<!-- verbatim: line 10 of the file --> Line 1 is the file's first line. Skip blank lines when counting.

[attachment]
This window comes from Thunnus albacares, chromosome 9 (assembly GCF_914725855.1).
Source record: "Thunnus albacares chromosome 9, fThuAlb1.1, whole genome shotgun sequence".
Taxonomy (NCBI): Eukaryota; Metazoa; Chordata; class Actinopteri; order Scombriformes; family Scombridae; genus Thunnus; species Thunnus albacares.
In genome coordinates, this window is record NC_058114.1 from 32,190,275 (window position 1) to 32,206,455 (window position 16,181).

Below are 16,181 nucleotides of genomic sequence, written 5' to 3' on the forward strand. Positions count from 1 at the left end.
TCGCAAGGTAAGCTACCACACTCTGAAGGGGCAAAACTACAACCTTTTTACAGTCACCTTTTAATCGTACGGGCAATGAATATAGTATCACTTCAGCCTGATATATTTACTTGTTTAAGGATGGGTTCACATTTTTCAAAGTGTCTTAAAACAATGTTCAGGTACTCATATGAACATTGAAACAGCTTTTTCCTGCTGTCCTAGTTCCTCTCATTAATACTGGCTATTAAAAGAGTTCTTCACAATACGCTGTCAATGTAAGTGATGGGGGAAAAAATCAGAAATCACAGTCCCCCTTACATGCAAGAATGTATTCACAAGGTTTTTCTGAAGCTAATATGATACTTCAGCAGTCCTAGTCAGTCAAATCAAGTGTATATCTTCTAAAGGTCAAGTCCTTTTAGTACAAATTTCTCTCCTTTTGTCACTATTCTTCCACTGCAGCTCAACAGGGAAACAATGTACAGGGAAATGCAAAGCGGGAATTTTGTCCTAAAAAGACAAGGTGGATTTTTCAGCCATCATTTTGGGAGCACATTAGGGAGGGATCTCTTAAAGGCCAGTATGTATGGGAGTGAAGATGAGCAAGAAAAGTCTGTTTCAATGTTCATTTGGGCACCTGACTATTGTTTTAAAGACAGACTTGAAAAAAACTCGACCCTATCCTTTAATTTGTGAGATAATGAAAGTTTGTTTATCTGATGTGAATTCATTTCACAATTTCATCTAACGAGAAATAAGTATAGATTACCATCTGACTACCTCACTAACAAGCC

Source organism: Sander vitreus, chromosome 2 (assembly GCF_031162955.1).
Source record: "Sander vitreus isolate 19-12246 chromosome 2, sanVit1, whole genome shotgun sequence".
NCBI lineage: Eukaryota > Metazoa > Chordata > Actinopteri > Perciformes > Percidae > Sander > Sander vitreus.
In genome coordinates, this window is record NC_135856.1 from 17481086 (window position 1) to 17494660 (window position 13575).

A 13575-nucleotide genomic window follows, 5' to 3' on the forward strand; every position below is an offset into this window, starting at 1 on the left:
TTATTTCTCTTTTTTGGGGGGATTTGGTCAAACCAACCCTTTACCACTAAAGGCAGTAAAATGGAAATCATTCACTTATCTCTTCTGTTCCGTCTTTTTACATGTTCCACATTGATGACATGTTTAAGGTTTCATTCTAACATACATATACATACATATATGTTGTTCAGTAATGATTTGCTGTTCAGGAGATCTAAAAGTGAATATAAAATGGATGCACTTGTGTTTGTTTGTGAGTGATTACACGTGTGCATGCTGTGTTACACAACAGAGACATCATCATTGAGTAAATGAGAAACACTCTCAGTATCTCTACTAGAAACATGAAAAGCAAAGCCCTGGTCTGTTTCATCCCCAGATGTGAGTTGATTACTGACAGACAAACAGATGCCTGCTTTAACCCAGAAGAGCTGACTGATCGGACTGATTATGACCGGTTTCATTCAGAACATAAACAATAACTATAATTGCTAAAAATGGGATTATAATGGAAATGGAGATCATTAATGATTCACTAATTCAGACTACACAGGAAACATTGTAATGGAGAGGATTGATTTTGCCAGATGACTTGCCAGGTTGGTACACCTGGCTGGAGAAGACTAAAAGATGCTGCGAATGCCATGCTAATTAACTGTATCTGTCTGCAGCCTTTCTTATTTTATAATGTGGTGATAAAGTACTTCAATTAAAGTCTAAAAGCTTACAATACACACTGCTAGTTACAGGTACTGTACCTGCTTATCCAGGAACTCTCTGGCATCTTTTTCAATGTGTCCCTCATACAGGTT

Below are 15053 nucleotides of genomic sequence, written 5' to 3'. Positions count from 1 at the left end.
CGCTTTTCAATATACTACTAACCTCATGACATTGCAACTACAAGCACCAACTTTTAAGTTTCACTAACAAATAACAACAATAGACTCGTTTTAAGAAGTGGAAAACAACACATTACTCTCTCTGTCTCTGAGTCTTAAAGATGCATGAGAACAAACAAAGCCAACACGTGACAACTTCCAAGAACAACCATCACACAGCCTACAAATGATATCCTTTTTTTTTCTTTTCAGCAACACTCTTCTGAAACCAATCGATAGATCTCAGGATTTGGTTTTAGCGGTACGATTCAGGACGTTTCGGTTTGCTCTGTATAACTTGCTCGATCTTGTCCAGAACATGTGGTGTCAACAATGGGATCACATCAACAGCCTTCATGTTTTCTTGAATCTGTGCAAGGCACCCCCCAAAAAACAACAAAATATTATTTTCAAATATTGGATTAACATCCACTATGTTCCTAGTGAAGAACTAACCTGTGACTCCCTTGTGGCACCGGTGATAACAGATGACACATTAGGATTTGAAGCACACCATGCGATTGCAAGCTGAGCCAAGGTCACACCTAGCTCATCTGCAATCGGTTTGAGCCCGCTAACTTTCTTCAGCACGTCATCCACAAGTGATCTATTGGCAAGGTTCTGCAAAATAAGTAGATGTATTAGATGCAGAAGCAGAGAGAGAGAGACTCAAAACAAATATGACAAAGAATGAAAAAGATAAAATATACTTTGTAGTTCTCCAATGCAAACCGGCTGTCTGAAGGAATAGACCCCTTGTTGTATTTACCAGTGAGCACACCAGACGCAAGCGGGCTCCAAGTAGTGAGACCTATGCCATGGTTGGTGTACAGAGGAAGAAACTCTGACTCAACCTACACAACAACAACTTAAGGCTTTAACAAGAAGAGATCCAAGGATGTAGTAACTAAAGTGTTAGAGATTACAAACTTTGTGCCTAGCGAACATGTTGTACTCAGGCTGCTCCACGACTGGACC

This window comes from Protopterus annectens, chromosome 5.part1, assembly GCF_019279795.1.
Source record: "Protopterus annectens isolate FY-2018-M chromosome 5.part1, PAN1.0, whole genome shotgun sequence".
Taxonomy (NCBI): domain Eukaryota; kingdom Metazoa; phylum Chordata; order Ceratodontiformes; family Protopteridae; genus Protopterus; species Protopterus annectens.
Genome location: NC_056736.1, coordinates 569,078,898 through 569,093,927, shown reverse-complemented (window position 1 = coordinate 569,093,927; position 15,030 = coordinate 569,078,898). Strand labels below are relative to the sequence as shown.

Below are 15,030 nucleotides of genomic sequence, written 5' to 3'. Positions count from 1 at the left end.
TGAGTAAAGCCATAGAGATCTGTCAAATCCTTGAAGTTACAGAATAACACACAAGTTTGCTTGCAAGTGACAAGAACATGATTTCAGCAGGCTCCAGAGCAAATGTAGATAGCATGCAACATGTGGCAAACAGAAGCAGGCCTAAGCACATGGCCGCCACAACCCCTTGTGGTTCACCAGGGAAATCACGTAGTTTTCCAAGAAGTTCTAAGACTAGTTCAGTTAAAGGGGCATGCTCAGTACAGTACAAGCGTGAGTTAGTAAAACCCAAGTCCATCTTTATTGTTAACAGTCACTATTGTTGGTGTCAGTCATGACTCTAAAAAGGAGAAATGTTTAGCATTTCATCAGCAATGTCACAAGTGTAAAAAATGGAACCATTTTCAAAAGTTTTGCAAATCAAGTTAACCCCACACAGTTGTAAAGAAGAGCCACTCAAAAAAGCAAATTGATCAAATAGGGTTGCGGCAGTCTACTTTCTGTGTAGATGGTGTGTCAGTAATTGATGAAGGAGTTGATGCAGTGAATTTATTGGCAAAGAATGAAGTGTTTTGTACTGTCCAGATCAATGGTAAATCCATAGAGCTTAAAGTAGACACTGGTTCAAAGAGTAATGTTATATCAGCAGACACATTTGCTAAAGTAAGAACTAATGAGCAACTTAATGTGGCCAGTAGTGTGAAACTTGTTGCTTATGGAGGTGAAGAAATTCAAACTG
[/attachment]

In genome coordinates, this window is record NC_135856.1 from 17481086 (window position 1) to 17494660 (window position 13575).